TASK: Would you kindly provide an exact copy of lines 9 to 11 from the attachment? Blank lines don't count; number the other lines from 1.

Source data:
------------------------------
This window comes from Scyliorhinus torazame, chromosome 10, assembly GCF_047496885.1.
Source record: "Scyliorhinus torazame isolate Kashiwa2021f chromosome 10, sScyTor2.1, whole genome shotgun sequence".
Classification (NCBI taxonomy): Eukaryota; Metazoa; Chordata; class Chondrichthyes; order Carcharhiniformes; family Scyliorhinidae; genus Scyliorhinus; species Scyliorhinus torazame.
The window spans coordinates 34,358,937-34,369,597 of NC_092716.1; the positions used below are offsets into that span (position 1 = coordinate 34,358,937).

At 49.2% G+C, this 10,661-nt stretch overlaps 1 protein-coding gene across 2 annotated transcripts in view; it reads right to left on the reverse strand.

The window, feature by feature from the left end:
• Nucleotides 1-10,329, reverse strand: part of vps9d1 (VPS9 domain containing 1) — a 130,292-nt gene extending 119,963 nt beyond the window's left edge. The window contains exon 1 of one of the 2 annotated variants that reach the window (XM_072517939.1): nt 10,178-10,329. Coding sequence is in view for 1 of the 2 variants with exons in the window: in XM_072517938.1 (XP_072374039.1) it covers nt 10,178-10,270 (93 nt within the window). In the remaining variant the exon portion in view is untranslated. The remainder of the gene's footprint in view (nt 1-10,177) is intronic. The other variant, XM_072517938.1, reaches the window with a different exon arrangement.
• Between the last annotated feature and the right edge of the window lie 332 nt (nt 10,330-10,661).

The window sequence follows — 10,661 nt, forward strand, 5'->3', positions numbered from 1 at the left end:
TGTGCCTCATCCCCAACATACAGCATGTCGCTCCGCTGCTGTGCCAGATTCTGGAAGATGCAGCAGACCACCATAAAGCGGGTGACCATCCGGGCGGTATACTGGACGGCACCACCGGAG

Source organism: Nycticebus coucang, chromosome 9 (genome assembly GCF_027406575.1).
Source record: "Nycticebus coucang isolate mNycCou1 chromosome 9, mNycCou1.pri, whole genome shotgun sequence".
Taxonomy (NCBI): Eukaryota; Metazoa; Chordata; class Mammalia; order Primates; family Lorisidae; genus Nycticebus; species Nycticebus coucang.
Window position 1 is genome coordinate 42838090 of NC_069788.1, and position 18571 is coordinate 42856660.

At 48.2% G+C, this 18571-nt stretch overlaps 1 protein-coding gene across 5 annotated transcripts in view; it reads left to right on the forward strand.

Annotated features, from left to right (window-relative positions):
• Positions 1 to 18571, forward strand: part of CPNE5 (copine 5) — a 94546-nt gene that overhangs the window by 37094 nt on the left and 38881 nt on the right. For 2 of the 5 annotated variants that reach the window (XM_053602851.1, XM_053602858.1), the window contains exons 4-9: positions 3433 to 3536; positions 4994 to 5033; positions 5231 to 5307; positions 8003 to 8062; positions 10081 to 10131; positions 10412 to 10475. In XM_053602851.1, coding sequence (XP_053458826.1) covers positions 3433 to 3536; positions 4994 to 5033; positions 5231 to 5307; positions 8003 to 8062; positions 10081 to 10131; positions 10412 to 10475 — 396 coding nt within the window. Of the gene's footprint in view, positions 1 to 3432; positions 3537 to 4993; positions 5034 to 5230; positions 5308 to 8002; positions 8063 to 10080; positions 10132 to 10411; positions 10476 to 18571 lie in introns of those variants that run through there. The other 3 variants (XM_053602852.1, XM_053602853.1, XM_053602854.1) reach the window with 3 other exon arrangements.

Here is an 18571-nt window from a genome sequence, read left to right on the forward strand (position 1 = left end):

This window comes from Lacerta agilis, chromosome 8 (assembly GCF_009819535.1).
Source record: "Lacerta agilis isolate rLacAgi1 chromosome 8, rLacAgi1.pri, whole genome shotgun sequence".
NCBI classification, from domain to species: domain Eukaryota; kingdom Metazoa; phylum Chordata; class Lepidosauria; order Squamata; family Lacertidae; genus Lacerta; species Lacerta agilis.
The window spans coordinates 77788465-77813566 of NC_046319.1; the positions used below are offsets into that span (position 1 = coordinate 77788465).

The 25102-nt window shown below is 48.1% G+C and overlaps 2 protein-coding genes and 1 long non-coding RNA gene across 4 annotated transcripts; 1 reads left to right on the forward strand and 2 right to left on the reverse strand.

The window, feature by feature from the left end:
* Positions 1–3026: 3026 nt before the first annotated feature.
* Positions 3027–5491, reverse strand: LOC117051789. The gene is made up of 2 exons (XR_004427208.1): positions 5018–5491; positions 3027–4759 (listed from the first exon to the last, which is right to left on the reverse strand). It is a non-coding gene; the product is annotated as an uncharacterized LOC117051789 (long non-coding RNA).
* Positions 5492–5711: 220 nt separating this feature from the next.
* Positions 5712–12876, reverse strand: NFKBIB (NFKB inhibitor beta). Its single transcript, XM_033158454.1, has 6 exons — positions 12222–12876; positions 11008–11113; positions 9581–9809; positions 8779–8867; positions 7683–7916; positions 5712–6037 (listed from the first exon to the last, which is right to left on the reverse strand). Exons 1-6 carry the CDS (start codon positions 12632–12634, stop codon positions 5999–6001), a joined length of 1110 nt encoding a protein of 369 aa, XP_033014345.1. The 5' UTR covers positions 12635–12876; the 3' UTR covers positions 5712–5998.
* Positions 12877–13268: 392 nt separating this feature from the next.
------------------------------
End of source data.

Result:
The window sequence follows — 10,661 nt, forward strand, 5'->3', positions numbered from 1 at the left end:
TGTGCCTCATCCCCAACATACAGCATGTCGCTCCGCTGCTGTGCCAGATTCTGGAAGATGCAGCAGACCACCATAAAGCGGGTGACCATCCGGGCGGTATACTGGACGGCACCACCGGAG

Source organism: Nycticebus coucang, chromosome 9 (genome assembly GCF_027406575.1).